Heather F. Ajzenman, John W. Standeven, Tim L. Shurtleff; Effect of Hippotherapy on Motor Control, Adaptive Behaviors, and Participation in Children With Autism Spectrum Disorder: A Pilot Study. Am J Occup Ther 2013;67(6):653-663. doi: 10.5014/ajot.2013.008383.
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OBJECTIVE. The purpose of this investigation was to determine whether hippotherapy increased function and participation in children with autism spectrum disorder (ASD). We hypothesized improvements in motor control, which might increase adaptive behaviors and participation in daily activities.
METHOD. Six children with ASD ages 5–12 participated in 12 weekly 45-min hippotherapy sessions. Measures pre- and post-hippotherapy included the Vineland Adaptive Behavior Scales–II and the Child Activity Card Sort. Motor control was measured preintervention and postintervention using a video motion capture system and force plates.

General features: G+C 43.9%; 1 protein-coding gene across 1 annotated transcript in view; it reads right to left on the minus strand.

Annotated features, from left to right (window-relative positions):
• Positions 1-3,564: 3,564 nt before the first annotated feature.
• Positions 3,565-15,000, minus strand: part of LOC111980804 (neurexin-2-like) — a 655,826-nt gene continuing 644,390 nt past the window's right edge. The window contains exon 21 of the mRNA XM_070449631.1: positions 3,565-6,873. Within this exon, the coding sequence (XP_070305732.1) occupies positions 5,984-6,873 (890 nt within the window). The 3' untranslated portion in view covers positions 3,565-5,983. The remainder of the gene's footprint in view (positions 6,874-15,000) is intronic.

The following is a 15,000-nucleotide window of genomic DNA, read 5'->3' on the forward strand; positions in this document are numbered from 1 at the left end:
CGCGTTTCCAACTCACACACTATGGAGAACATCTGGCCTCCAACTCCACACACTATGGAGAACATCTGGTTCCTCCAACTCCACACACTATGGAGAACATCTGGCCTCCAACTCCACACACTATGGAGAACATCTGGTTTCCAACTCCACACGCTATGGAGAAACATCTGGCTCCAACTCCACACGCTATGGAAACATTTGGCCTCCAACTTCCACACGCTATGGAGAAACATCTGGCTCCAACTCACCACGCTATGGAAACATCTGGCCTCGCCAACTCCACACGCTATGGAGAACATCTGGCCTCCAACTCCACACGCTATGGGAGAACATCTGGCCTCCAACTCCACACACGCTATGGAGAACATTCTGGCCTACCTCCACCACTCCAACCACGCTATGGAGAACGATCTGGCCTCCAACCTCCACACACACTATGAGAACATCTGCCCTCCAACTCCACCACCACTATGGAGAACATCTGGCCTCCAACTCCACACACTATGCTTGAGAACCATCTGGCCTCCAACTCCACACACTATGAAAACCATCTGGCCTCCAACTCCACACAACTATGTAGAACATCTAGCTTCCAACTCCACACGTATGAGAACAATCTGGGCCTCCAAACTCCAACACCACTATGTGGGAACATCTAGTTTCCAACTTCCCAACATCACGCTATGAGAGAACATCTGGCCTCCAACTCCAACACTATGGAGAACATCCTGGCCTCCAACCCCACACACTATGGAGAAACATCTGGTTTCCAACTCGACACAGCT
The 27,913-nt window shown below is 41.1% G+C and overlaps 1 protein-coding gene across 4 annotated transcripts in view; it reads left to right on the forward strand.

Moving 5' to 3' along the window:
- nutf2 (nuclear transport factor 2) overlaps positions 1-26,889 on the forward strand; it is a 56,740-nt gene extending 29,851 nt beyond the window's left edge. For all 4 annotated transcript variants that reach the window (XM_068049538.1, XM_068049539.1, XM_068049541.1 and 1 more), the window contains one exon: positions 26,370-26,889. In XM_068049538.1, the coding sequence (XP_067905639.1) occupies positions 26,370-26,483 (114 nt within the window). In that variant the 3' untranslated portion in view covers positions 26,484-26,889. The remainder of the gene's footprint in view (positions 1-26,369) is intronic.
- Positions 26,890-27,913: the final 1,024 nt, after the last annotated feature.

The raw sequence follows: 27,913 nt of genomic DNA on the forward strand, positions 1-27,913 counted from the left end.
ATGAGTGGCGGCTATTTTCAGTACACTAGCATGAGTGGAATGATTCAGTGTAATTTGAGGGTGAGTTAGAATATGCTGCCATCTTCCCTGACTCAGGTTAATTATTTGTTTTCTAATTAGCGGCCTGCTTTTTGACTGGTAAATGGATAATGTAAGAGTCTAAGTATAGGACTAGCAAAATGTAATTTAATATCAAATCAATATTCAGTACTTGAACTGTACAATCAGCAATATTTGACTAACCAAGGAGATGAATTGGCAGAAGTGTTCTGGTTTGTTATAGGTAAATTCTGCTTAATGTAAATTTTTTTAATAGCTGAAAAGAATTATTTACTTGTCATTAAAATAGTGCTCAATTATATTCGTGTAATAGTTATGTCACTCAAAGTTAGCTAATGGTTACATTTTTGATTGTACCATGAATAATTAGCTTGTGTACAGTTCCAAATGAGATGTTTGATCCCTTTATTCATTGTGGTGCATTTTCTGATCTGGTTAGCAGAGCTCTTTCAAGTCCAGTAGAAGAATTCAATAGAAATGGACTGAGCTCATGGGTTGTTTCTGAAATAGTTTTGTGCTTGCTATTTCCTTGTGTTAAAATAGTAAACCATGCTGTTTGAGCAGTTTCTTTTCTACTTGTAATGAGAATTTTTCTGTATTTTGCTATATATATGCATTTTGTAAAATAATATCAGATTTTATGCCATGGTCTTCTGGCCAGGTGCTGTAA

RESULTS. Postural sway significantly decreased postintervention. Significant increases were observed in overall adaptive behaviors (receptive communication and coping) and in participation in self-care, low-demand leisure, and social interactions.
CONCLUSION. These results suggest that hippotherapy has a positive influence on children with ASD and can be a useful treatment tool for this population.
HPOT is a useful treatment strategy for improving postural control in children with ASD.
Improved postural control may have a positive influence on adaptive behaviors and participation in daily activities, particularly social interactions.
HPOT appears to have an impact on a variety of factors that improve participation and performance for children with ASD.
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